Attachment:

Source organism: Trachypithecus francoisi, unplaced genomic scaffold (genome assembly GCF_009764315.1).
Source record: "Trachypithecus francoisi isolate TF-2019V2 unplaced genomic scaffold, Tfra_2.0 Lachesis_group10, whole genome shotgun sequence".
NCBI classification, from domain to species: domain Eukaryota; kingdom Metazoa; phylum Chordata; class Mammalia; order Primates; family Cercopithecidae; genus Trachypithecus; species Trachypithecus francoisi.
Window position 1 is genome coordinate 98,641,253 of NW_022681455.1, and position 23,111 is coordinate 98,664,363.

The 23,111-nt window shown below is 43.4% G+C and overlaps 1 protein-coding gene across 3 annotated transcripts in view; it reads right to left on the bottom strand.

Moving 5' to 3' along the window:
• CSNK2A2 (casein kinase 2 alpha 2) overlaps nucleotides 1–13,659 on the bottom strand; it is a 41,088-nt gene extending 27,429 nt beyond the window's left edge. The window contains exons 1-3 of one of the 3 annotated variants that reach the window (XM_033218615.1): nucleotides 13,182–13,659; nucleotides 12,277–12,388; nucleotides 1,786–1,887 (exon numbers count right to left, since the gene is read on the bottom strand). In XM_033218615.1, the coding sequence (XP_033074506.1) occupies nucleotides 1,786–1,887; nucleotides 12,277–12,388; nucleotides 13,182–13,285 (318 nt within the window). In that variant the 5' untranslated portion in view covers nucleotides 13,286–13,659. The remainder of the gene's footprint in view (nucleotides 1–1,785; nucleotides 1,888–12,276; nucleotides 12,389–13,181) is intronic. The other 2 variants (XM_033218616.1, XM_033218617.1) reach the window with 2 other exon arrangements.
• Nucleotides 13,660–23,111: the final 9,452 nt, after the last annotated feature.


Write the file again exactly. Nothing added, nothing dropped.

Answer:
Source organism: Trachypithecus francoisi, unplaced genomic scaffold (genome assembly GCF_009764315.1).
Source record: "Trachypithecus francoisi isolate TF-2019V2 unplaced genomic scaffold, Tfra_2.0 Lachesis_group10, whole genome shotgun sequence".
NCBI classification, from domain to species: domain Eukaryota; kingdom Metazoa; phylum Chordata; class Mammalia; order Primates; family Cercopithecidae; genus Trachypithecus; species Trachypithecus francoisi.
Window position 1 is genome coordinate 98,641,253 of NW_022681455.1, and position 23,111 is coordinate 98,664,363.

The 23,111-nt window shown below is 43.4% G+C and overlaps 1 protein-coding gene across 3 annotated transcripts in view; it reads right to left on the bottom strand.

Moving 5' to 3' along the window:
• CSNK2A2 (casein kinase 2 alpha 2) overlaps nucleotides 1–13,659 on the bottom strand; it is a 41,088-nt gene extending 27,429 nt beyond the window's left edge. The window contains exons 1-3 of one of the 3 annotated variants that reach the window (XM_033218615.1): nucleotides 13,182–13,659; nucleotides 12,277–12,388; nucleotides 1,786–1,887 (exon numbers count right to left, since the gene is read on the bottom strand). In XM_033218615.1, the coding sequence (XP_033074506.1) occupies nucleotides 1,786–1,887; nucleotides 12,277–12,388; nucleotides 13,182–13,285 (318 nt within the window). In that variant the 5' untranslated portion in view covers nucleotides 13,286–13,659. The remainder of the gene's footprint in view (nucleotides 1–1,785; nucleotides 1,888–12,276; nucleotides 12,389–13,181) is intronic. The other 2 variants (XM_033218616.1, XM_033218617.1) reach the window with 2 other exon arrangements.
• Nucleotides 13,660–23,111: the final 9,452 nt, after the last annotated feature.